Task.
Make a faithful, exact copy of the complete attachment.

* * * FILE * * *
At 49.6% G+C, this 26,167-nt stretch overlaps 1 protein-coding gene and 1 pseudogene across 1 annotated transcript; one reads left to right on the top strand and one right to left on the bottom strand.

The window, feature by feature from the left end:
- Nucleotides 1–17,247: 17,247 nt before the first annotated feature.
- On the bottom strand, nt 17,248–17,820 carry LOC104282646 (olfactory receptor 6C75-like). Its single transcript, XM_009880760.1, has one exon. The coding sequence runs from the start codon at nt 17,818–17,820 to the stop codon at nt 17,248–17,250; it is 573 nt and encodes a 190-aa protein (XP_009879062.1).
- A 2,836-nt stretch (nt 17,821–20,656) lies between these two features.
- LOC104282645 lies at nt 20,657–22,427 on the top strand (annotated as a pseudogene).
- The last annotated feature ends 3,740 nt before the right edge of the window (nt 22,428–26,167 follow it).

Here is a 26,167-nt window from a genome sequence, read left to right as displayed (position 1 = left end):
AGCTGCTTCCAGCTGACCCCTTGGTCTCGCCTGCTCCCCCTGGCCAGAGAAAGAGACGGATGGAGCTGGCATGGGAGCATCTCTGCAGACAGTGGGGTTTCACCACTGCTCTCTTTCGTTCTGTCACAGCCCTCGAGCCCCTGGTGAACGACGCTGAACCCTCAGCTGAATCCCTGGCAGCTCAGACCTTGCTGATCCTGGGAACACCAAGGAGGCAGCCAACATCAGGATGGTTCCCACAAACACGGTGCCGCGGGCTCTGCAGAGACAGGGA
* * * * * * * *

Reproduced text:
At 49.6% G+C, this 26,167-nt stretch overlaps 1 protein-coding gene and 1 pseudogene across 1 annotated transcript; one reads left to right on the top strand and one right to left on the bottom strand.

The window, feature by feature from the left end:
- Nucleotides 1–17,247: 17,247 nt before the first annotated feature.
- On the bottom strand, nt 17,248–17,820 carry LOC104282646 (olfactory receptor 6C75-like). Its single transcript, XM_009880760.1, has one exon. The coding sequence runs from the start codon at nt 17,818–17,820 to the stop codon at nt 17,248–17,250; it is 573 nt and encodes a 190-aa protein (XP_009879062.1).
- A 2,836-nt stretch (nt 17,821–20,656) lies between these two features.
- LOC104282645 lies at nt 20,657–22,427 on the top strand (annotated as a pseudogene).
- The last annotated feature ends 3,740 nt before the right edge of the window (nt 22,428–26,167 follow it).

Here is a 26,167-nt window from a genome sequence, read left to right as displayed (position 1 = left end):
AGCTGCTTCCAGCTGACCCCTTGGTCTCGCCTGCTCCCCCTGGCCAGAGAAAGAGACGGATGGAGCTGGCATGGGAGCATCTCTGCAGACAGTGGGGTTTCACCACTGCTCTCTTTCGTTCTGTCACAGCCCTCGAGCCCCTGGTGAACGACGCTGAACCCTCAGCTGAATCCCTGGCAGCTCAGACCTTGCTGATCCTGGGAACACCAAGGAGGCAGCCAACATCAGGATGGTTCCCACAAACACGGTGCCGCGGGCTCTGCAGAGACAGGGA